The National Journal writes that when Arun Chaudhary was a teenager, his father asked him why he didn't want to get into politics. "I can't, Dad," he recalled saying. "I have a funny name." Now Arun Chaudhary, the son of an immigrant Indian father and a Jewish mother, is as close to politics as one can be: He took leave from his day job -- professor at the NYU film school -- to become Barack Obama's videographer (or, so the official title, director of field production).
After 10 months on the campaign trail, Chaudhary has more than 850 videos posted (three of them below) on the BarackObama.com website and on YouTube. His short clips from Obama's town hall meetings, big rallies, and on-the-road moments draw an average of 10,000 viewers each, and they have become a main tenet of a campaign that has successfully translated the concept of web 2.0 (or however you want to call it), with its collaborative formats, micro-crowds, public deliberation, and social aggregation, into the realm of political communication.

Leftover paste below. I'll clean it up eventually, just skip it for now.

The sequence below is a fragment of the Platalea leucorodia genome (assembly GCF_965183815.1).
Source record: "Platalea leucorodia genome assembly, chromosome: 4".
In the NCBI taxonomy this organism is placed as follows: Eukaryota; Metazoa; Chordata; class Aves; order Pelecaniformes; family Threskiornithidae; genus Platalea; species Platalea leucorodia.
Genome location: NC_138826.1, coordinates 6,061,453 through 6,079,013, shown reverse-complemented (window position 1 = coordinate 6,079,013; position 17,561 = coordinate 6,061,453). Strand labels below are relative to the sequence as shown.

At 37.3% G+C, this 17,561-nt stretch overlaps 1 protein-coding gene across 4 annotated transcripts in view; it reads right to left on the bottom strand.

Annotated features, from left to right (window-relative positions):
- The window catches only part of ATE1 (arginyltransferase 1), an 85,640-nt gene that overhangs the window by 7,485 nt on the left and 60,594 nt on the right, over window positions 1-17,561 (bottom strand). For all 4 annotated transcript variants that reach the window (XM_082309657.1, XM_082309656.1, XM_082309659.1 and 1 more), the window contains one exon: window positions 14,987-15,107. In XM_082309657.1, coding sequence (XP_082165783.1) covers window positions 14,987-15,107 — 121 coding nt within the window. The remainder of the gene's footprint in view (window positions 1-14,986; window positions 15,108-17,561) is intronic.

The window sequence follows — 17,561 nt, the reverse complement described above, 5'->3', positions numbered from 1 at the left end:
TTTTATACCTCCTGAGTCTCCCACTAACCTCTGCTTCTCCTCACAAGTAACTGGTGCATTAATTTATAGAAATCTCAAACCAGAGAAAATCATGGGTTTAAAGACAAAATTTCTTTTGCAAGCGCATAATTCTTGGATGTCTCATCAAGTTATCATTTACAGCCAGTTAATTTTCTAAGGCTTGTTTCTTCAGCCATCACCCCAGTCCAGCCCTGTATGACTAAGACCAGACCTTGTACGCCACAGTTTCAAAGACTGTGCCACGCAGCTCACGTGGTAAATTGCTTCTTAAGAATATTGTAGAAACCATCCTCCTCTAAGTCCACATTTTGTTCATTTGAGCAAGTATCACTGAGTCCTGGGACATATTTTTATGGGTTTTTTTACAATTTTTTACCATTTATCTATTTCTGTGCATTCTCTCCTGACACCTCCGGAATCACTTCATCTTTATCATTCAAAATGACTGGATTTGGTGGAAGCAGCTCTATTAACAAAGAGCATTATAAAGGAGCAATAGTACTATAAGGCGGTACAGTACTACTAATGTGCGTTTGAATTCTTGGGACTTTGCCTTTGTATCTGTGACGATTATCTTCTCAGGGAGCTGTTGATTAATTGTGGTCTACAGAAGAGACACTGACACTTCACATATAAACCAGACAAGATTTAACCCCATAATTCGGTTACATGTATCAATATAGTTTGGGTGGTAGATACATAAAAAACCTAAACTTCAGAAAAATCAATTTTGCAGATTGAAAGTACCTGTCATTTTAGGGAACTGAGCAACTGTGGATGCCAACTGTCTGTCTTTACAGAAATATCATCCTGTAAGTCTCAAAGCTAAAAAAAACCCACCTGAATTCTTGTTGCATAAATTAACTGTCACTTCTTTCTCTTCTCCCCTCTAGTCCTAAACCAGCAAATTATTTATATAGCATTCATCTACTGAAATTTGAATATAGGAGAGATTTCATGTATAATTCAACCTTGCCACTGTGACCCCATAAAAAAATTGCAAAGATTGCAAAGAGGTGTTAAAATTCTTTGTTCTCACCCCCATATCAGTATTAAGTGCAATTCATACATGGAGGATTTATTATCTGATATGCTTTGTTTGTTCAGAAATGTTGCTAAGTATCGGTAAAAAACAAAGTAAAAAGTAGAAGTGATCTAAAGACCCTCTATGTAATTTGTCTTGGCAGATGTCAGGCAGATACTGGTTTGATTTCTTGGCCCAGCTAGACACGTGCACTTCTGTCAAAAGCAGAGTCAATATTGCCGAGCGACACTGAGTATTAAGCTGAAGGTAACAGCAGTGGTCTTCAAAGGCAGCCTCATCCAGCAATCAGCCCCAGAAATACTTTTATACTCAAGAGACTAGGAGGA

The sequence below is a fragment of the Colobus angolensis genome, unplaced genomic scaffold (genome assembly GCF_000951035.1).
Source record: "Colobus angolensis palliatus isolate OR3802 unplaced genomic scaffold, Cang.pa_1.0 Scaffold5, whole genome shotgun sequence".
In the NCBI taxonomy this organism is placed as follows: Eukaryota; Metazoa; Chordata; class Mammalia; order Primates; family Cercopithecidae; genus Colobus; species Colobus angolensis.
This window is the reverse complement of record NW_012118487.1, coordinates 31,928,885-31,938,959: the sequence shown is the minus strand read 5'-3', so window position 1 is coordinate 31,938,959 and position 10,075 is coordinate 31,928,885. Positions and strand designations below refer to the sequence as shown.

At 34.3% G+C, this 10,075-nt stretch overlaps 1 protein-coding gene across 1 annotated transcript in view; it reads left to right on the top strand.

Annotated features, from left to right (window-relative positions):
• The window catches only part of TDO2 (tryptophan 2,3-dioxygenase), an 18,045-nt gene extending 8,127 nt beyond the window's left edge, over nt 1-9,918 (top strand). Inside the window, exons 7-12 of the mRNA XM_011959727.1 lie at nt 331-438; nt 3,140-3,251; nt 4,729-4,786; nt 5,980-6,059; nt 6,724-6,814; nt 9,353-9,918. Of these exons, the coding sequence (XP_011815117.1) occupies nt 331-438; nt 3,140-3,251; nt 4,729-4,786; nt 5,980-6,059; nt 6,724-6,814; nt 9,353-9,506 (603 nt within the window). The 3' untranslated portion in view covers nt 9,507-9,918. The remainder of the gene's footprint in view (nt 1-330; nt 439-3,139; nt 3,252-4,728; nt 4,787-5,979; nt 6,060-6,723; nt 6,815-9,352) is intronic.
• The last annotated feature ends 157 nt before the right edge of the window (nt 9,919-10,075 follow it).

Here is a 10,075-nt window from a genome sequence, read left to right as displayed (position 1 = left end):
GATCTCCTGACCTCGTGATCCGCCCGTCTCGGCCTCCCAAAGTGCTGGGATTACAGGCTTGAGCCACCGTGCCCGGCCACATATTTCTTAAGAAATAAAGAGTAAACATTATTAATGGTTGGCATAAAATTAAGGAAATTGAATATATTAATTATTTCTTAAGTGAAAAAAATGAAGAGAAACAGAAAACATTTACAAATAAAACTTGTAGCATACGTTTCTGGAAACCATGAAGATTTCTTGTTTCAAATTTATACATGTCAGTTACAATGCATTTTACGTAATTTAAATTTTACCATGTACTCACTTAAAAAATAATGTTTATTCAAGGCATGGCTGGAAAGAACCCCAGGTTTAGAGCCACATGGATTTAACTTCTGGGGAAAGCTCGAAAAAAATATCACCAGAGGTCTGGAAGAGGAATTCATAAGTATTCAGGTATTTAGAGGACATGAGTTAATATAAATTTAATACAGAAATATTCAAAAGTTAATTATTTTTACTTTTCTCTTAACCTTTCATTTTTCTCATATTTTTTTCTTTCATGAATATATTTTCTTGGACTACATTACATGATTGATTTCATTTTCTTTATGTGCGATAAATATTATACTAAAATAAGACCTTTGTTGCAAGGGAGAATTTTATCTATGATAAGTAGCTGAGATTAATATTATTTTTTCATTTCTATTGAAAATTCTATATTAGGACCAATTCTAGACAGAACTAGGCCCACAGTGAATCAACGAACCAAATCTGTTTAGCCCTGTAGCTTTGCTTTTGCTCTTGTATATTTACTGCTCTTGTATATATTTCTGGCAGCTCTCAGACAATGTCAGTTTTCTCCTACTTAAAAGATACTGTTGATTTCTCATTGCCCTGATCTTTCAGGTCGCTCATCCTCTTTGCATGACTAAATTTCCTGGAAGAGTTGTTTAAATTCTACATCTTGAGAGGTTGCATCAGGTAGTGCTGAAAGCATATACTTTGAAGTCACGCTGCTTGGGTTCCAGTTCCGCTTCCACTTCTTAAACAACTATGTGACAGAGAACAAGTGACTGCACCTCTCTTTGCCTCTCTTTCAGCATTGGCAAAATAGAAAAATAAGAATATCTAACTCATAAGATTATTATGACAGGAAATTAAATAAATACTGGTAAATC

A new type of political auteur in the age of YouTube, the 32-year old filmmaker has developed a unique style that is innovative, fresh, and -- like the candidate -- challenges convention. Obama's campaign is a networked, open-sourced, and interactive effort, as Henry Jenkins observed, and in this spirit of "from me to we," Chaudhary playfully (and with distinct irony) remixes elements of amateur-style video, traditional polit-documentary, CNN b-roll, slick TV commercial, cinematic production, and behind-the-scene outtakes into a vibrant, eclectic, and authentic voice of the campaign that is bigger than the sum of its parts. As the maker of moving pictures of a movement, he achieves what every great documentary filmmaker wants to achieve: To document and write history at the same time.
Arun Chaudhary will speak about his work for Obama and his experiences traveling with the campaign in a special edition of frog's Design Mind speaker series on July 16 in New York. The event will be videotaped, of course.
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